Rewriting the Marilyn Monroe Story
It must take some nerve to publish another biography of Marilyn Monroe now, five decades – and scores of books – after her death in 1962. In the 1980s, Gloria Steinem described the dizzying “kaleidoscope” effect of all the Monroe stories; the Marilyn literature has only proliferated since then. Lois Banner promises both a new rigour and a new line on Monroe: “a new Marilyn”, no less, “different from any previous portrayal of her”. For Banner, as “an academic scholar, feminist biographer, and historian of gender”, started work on Monroe with the feeling that “no one like me” had ever studied her.
As Banner’s subtitle attests, her Marilyn is a paradoxical figure in a paradoxical age of “exuberant” post-war boom and Cold War paranoia. She is in fact “many Marilyns”: “revealing and analysing her multiple personas is a major contribution of mine to Marilyn scholarship”. Monroe herself said she was “so many people”. My Story (1974), the unfinished autobiography based on interviews she gave to Ben Hecht, has its images of doubleness: her developing body seems separate from her, an apparition, a “magic friend”; on the beach in her swimsuit, she feels “as if I were two people”, the child “from the orphanage who belonged to nobody” and some new, nameless person who “belonged to the ocean and the sky and the whole world”. This autobiography has often been “dismissed … as a fraud”, but Banner is convinced it’s genuine – its elements of fantasy or fiction Monroe’s as much as they are Hecht’s – and she uses it to help evoke the details and feelings of Monroe’s infamously sad childhood.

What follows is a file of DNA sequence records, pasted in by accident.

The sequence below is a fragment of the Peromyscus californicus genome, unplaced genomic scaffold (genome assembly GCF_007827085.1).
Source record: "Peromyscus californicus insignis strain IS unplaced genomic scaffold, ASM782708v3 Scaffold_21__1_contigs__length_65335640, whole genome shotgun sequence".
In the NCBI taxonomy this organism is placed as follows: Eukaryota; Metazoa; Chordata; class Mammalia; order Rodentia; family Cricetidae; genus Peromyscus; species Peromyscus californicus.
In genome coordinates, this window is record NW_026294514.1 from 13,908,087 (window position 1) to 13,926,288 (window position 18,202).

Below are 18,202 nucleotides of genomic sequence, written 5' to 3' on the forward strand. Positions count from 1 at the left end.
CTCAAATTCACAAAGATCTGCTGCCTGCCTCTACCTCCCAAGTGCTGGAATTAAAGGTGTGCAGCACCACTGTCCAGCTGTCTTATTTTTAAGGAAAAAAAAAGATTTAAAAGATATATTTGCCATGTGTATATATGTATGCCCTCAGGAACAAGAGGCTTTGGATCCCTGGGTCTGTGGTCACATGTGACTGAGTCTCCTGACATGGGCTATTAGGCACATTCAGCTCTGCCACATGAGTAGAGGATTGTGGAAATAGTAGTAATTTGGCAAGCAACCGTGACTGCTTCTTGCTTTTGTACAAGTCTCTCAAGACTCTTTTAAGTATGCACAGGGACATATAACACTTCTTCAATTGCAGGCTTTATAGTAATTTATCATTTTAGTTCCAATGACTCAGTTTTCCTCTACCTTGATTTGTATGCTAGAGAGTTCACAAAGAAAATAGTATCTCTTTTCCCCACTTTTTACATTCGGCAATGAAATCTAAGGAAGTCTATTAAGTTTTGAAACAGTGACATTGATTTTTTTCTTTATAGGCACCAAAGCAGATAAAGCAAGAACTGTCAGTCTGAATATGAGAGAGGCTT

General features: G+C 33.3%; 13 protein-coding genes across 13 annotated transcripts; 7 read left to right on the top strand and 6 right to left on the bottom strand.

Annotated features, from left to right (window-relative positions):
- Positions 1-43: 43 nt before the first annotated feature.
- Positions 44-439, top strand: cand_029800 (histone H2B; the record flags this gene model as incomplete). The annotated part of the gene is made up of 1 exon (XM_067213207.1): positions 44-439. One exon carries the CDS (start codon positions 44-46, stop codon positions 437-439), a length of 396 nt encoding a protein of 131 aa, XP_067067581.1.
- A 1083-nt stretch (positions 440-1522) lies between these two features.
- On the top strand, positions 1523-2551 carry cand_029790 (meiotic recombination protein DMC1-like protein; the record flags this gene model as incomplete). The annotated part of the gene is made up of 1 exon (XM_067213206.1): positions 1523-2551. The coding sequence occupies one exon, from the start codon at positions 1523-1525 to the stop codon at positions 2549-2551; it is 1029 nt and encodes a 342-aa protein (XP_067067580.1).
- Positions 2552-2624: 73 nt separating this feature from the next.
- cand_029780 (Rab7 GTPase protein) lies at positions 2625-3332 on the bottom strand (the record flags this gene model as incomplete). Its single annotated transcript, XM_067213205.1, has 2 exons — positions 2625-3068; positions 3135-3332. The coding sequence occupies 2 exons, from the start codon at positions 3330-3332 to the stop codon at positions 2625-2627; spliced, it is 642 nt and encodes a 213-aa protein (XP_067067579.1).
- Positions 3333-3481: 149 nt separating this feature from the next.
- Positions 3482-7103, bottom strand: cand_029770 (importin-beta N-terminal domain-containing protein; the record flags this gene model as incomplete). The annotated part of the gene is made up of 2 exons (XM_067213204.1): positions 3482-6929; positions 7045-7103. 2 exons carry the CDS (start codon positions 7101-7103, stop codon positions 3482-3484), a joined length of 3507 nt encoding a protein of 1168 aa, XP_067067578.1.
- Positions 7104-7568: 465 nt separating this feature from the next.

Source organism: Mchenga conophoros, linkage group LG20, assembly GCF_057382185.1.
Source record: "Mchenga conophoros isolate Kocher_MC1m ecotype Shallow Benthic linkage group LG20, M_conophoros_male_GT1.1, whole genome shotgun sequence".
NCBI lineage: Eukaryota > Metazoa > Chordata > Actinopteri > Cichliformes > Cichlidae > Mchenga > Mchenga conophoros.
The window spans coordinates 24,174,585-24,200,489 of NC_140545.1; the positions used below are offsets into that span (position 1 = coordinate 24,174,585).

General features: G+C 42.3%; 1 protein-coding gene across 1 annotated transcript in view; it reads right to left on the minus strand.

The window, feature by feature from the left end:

Banner’s version of that childhood differs in some small respects from things Monroe said, but the story everybody knows seems substantially true: born Norma Jeane Mortensen in 1926, father absent, mother institutionalized on and off as a paranoid schizophrenic, multiple foster homes – Banner counts eleven – and a spell in a Los Angeles orphanage, before being married off at barely sixteen. Banner emphasizes the sexual abuse Monroe suffered as an eight-year-old, and identifies the most likely offender as one of her foster fathers, George Atkinson, an elderly Englishman with a monocle who worked as a movie actor’s stand-in. Norman Mailer, despite suggesting at one point that only “some awful secret in her past … some unquenchable horror” could explain Monroe, was keen to dismiss her claims of abuse as a publicity stunt; he and others chose to believe she couldn’t have been assaulted, based on her first husband Jim Dougherty’s word about the state of her hymen on their wedding night.